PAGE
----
The Coordinate Plane Study Guide

Updated on Oct 3, 2011

Introduction to The Coordinate Plane

Geometry is just plane fun!

—Author Unknown

This lesson welcomes you into the world of coordinate geometry and teaches you the key terms involved.

In the 1600S, René Descartes, a philosopher and mathematician, created a method of positioning a point in a plane by its distance, x and y, from the intersection of two fixed lines drawn at right angles in the plane. This plane came to be called the Cartesian plane, or simply, the coordinate plane.

A coordinate plane is used to plot or locate points in a plane. The horizontal axis is called the x-axis, and the vertical axis is called the y-axis.

The Coordinate Plane

There are four quadrants created by the intersection of the x- and y-axes. The quadrants are named by Roman numerals; quadrant I is in the upper right corner. The other quadrants follow in a counterclockwise direction. The intersection of the axes is called the origin.

The Coordinate Plane

Notice the signs of the ordered pairs and where they lie in the coordinate plane:

      In quadrant I, all points have the sign (+x, +y).
      In quadrant II, all points have the sign (–x, +y).
      In quadrant III, all points have the sign (–x, –y).
      In quadrant IV, all points have the sign (+x, –y).

It is easy to plot points on the coordinate grid. Points are given as ordered pairs, which are just x/y pairs. An ordered pair is always written (x,y). You simply go left or right along the x-axis to find your x, and then you go up or down to the appropriate y-coordinate. The y-coordinate is always named second. The x-coordinate is the horizontal distance from the origin. Positive x-coordinates are to the right of the origin and negative x-coordinates are to the left of the origin. The y-coordinate is the vertical distance from the origin. Positive y-coordinates are above the origin and negative y-coordinates are below the origin. Each point has a unique location, as defined by its ordered pair. The coordinates for the origin are (0,0).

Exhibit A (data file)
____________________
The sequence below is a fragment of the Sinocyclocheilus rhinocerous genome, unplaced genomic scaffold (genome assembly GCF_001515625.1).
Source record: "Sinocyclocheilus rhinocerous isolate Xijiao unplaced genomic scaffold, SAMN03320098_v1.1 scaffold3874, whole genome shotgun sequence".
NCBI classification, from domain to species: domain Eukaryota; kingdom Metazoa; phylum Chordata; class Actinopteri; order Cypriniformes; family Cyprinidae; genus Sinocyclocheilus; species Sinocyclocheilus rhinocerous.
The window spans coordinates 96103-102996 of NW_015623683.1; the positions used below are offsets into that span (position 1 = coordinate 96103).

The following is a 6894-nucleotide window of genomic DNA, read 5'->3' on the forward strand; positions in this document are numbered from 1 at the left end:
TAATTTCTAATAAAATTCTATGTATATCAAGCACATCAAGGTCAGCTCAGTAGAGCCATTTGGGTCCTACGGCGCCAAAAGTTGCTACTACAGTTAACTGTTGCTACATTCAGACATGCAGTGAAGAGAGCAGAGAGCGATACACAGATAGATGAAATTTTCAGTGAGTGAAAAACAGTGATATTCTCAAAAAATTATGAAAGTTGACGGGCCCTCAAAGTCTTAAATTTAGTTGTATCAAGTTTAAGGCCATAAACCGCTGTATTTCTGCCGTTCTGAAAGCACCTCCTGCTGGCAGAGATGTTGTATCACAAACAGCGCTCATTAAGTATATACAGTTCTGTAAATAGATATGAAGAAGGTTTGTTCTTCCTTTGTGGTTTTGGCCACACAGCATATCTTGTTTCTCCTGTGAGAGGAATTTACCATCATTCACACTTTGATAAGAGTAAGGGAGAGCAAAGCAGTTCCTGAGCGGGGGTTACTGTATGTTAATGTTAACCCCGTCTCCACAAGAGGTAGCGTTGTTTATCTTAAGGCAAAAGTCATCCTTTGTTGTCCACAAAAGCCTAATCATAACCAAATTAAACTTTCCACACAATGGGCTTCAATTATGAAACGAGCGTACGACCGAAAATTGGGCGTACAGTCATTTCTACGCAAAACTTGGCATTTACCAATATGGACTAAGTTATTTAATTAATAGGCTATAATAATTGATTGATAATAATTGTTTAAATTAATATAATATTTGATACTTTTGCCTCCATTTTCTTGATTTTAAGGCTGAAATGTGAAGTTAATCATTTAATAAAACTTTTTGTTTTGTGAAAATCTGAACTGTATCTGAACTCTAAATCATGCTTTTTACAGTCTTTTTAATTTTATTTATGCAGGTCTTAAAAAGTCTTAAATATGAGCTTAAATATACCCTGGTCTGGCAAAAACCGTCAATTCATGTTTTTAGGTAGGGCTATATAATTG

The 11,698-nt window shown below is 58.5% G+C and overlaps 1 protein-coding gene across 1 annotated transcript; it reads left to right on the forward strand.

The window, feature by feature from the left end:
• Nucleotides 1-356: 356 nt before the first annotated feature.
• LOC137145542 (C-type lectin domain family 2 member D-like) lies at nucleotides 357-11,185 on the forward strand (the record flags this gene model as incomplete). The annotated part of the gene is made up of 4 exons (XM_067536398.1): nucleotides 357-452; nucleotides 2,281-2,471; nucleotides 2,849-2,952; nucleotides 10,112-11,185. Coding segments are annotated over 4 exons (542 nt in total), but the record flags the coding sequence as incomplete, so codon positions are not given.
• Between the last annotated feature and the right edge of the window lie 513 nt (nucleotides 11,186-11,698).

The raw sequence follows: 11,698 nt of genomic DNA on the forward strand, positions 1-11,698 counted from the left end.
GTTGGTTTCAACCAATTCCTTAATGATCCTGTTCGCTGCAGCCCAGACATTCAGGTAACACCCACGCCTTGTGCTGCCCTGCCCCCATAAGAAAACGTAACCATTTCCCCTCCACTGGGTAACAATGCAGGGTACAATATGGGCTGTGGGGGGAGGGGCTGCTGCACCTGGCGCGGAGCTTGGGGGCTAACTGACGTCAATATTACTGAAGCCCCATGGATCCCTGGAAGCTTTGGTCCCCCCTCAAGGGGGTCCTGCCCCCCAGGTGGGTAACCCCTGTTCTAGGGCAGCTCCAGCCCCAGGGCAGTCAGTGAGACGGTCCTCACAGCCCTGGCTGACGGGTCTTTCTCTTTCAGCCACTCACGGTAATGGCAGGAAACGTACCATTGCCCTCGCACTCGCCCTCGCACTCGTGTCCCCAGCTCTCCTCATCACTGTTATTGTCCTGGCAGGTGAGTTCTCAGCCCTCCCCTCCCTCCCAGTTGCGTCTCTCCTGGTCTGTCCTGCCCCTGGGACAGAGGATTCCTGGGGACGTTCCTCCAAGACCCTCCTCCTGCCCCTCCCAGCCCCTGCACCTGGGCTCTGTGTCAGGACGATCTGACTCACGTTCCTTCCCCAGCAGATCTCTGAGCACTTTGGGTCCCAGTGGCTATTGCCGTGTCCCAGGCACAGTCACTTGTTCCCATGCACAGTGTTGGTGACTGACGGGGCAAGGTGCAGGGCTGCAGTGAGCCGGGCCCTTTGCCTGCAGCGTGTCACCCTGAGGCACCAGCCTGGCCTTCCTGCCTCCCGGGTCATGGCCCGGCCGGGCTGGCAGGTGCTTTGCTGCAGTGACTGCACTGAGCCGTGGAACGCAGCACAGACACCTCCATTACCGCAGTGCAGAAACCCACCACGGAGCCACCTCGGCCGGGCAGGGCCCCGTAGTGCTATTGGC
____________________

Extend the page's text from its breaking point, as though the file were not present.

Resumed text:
The following graph is an example of the coordinate plane.

The Coordinate Plane

Look at the point labeled E, with the coordinates (2,3). The x-coordinate is listed first in the coordinate pair. The x value of a point is the distance from the y-axis to that point. Point E is two units from the y-axis, so its x value is 2. The y-coordinate is listed second in the coordinate pair. The y value of a point is the distance from the x-axis to that point. Point E is three units from the x-axis, so its y value is 3.

What are the coordinates of point G? Point G is –4 units from the y-axis and four units from the x-axis. The coordinates of point G are (–4,4).

Find practice problems and solutions at The Coordinate Plane Practice Questions.

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